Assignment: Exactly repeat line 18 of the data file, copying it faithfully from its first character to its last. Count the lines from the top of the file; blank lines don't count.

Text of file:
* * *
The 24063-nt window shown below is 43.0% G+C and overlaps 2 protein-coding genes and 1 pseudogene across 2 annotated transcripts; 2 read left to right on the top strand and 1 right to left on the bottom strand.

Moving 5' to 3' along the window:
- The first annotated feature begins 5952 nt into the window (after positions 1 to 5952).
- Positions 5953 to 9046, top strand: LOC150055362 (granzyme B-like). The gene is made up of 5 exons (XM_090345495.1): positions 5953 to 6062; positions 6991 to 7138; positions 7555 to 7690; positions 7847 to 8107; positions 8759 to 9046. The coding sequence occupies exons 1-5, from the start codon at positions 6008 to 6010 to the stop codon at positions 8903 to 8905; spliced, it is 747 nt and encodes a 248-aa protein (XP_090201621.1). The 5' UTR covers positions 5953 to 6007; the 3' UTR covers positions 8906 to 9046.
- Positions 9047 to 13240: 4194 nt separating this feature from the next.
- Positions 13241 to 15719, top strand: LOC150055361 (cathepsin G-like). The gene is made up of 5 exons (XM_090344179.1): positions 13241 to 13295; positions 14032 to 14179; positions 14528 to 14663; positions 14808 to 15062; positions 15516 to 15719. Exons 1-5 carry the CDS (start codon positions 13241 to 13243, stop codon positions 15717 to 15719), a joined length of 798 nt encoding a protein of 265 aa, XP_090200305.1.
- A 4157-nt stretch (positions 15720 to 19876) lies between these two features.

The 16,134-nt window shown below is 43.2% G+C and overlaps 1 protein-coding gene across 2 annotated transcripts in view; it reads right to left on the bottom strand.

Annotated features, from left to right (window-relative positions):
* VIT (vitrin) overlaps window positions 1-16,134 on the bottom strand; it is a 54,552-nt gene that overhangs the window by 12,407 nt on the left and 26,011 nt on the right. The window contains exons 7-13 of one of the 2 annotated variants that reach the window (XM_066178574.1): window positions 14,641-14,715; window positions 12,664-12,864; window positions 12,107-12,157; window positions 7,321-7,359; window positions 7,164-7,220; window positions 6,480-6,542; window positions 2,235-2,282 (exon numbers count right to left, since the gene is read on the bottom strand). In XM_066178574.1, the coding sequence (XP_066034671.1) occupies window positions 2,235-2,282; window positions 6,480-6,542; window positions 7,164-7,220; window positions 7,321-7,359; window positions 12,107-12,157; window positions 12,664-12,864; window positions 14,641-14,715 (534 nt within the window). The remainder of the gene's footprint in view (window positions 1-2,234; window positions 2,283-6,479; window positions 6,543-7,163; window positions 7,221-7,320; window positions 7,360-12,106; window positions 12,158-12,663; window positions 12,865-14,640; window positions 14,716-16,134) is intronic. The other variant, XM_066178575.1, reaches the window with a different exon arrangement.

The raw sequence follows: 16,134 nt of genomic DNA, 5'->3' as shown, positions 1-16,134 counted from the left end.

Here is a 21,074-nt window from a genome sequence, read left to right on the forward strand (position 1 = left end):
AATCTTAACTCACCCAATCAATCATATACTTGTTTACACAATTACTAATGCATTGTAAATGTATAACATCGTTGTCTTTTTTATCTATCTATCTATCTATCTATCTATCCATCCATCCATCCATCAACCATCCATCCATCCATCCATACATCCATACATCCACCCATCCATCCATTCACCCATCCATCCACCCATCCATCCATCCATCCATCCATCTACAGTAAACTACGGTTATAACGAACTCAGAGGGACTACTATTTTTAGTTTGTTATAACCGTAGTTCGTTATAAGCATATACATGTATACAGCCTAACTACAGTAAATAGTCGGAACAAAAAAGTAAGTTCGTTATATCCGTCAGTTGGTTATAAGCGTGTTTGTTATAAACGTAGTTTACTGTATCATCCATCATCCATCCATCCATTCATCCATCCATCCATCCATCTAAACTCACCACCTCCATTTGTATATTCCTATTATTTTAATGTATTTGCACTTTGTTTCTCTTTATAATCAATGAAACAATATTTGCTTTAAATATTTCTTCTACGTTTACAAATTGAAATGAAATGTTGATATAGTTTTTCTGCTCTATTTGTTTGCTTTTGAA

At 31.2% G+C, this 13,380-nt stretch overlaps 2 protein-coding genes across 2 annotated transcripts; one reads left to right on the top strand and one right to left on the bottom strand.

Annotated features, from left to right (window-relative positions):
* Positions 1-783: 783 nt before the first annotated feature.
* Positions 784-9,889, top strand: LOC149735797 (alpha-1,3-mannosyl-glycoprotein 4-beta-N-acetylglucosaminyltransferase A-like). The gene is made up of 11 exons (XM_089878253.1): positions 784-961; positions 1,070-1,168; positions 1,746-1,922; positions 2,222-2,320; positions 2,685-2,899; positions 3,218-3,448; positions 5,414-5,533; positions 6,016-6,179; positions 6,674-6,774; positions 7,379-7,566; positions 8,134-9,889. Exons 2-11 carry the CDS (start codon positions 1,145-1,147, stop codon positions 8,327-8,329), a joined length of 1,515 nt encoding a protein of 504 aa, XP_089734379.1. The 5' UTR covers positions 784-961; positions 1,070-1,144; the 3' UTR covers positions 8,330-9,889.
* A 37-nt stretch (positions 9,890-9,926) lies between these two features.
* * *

* A 37-nt stretch (positions 9,890-9,926) lies between these two features.